I remain unconvinced by Marquand's final recommendation that a less "western" set of values would begin to cure the ills that he analyses. Nonetheless, this highly readable book offers a compelling description of Europe's modern malaise. l

Anne McElvoy is public policy editor of the "Economist" and a former correspondent in Germany and the Balkans

This article first appeared in the 20 June 2011 issue of the New Statesman, Sunni vs Shia

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Shell-shock symphony: Berg’s Wozzeck – opera’s take on post-traumatic stress disorder

Begun in 1914 and premiered in 1925, Wozzeck has class struggle, poverty and mental health problems as its principal subjects.

When I was 12 years old, I made a devastating discovery. The arias from my favourite operas – Rigoletto, Turandot, The Barber of Seville – which I played over and over again, winding and rewinding the cassettes ­until they ceased to work, did not ­necessarily have words that matched the beauty of the music. Intense study of a book I had received for Christmas called Stories from Opera taught me that although some of the soaring melodies I adored carried words about love, death, horror and tragedy, other lyrics, in translation, proved to be people agreeing where to meet later, or misremembering each other’s names.

This crushing disappointment came to mind again recently while I was listening to an edition of Radio 3’s Building a Library, a segment of its regular Saturday-morning CD review, in which new releases are compared and contrasted with archive recordings to find the best listening experience. The reviewer Gillian Moore was surveying the available recordings of Alban Berg’s Wozzeck. She gave credit to several English-language recordings for the clarity they offer newcomers to this work, but eventually concluded that she must recommend a version using the original German, because there were crucial aural elements that could not be reproduced without it.

Moore, now director of music at the Southbank Centre, chose to kick off a series of semi-staged concert performances of operas with Wozzeck. Although undoubtedly an opera, it was a far cry from the fairy stories and doomed romances that filled my pre-teen ears, but it worked surprisingly well stripped of scenery, costumes and other theatrical accoutrements.

Zurich Opera’s presentation placed importance on the orchestral score above all else, allowing its jagged and insistent lines to remind us that this is music born of the dark years between the world wars. Begun in 1914, but delayed while Berg served in the Austro-Hungarian army (it premiered in 1925), it has class struggle, poverty and mental health problems as its principal subjects. The score owes much to Berg’s fellow Viennese composers Gustav Mahler and Arnold Schoenberg (Mahler’s widow put up the money for the initial publication of the score). At times in this production, the orchestra was so utterly central that it felt like a symphony with singing, rather than vocal melodies with accompaniment.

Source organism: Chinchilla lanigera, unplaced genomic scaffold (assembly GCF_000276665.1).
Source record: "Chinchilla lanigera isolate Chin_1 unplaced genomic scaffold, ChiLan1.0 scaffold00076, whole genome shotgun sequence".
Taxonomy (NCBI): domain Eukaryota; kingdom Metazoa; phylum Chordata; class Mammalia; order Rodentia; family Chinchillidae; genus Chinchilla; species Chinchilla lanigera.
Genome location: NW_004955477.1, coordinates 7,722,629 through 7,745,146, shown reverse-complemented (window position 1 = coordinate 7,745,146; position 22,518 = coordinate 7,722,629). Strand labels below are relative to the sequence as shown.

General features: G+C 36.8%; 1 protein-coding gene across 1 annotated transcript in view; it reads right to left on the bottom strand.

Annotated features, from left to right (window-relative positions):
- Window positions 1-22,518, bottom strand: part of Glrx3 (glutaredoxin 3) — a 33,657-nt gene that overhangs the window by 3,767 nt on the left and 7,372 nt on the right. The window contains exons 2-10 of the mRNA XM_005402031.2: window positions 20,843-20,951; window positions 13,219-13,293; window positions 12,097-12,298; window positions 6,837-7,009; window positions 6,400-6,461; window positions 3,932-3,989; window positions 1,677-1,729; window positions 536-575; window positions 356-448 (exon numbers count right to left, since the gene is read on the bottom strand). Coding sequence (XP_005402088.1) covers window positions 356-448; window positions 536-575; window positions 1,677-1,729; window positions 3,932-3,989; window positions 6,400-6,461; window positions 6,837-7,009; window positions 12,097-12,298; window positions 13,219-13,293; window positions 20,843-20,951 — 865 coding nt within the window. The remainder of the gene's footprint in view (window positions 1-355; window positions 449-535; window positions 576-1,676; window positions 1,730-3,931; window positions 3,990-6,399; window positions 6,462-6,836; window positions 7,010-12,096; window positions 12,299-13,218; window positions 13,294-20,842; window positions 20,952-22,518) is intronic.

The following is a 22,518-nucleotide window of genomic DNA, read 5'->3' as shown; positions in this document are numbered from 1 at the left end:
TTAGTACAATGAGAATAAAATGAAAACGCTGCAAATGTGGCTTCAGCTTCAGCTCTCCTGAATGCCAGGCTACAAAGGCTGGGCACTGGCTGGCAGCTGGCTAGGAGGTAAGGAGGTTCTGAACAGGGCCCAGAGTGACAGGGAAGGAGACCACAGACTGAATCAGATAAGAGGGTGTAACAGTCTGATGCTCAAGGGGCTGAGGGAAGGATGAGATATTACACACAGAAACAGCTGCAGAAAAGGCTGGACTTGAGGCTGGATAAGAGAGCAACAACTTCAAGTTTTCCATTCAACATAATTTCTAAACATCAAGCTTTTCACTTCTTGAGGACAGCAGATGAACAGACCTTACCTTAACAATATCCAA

The Wozzeck of the title is a poor soldier, flawed and dogged by madness and visions we would probably now see as signs of post-traumatic stress disorder. He scrapes a living for his girlfriend, Marie, and their son by humiliating himself before his military and class superiors (the Captain, the Doctor, the Drum Major) and by participating in degrading medical “experiments”. The star of the show, the German baritone Christian Gerhaher, had to withdraw at the last minute for health reasons, so the British singer Leigh Melrose stepped in to reprise his Wozzeck from the widely acclaimed 2013 ENO production. Despite performing from behind a music stand, Melrose acquitted himself well, handling the transitions between Berg’s three singing styles: “half-singing”, Sprechgesang (or “spoken singing”) and full vocalisation to great effect.

Gun-Brit Barkmin, with a severe Twenties bob and a flowing scarlet dress, was a superb Marie – alternately harsh and soft as the music demanded it, flirting destructively with the Drum Major while conveying how little choice she had in the matter. Of the ensemble, Lars Woldt’s Doctor particularly stood out, using the German libretto to drag every ounce of black comedy out of his character’s fascination with Wozzeck’s bodily functions. The high vocal standard proved Moore’s point about the necessity of the original German libretto – it is a difficult language to sing, because of all the harsh consonants and modified vowels, but when used expertly can be unendingly expressive. We hear this in the way the double “zz” of the title character’s name becomes a derisory bitten-off “tz” in the mouth of the Captain; and Wozzeck’s exclamation in Act I that “Du, der Platz ist verflucht!” sounds so much more accursed and deranged with all those consonants in such close proximity.

The German sociologist Theodor Adorno once called Berg “the foreign minister of the land of his dreams”, much to the composer’s amusement; but, hearing the score for Wozzeck laid so bare, you understand what Adorno meant. The incredible double crescendo on a single B from the orchestra after Wozzeck murders Marie – raised by the conductor Fabio Luisi in this performance to an unbearable volume before being allowed to die away – feels like music from an other-worldly nightmare. Yet, for the war-battered men who inspired Wozzeck, his tragic half-life was all too real.

Caroline Crampton is web editor of the New Statesman.

This article first appeared in the 08 October 2015 issue of the New Statesman, Putin vs Isis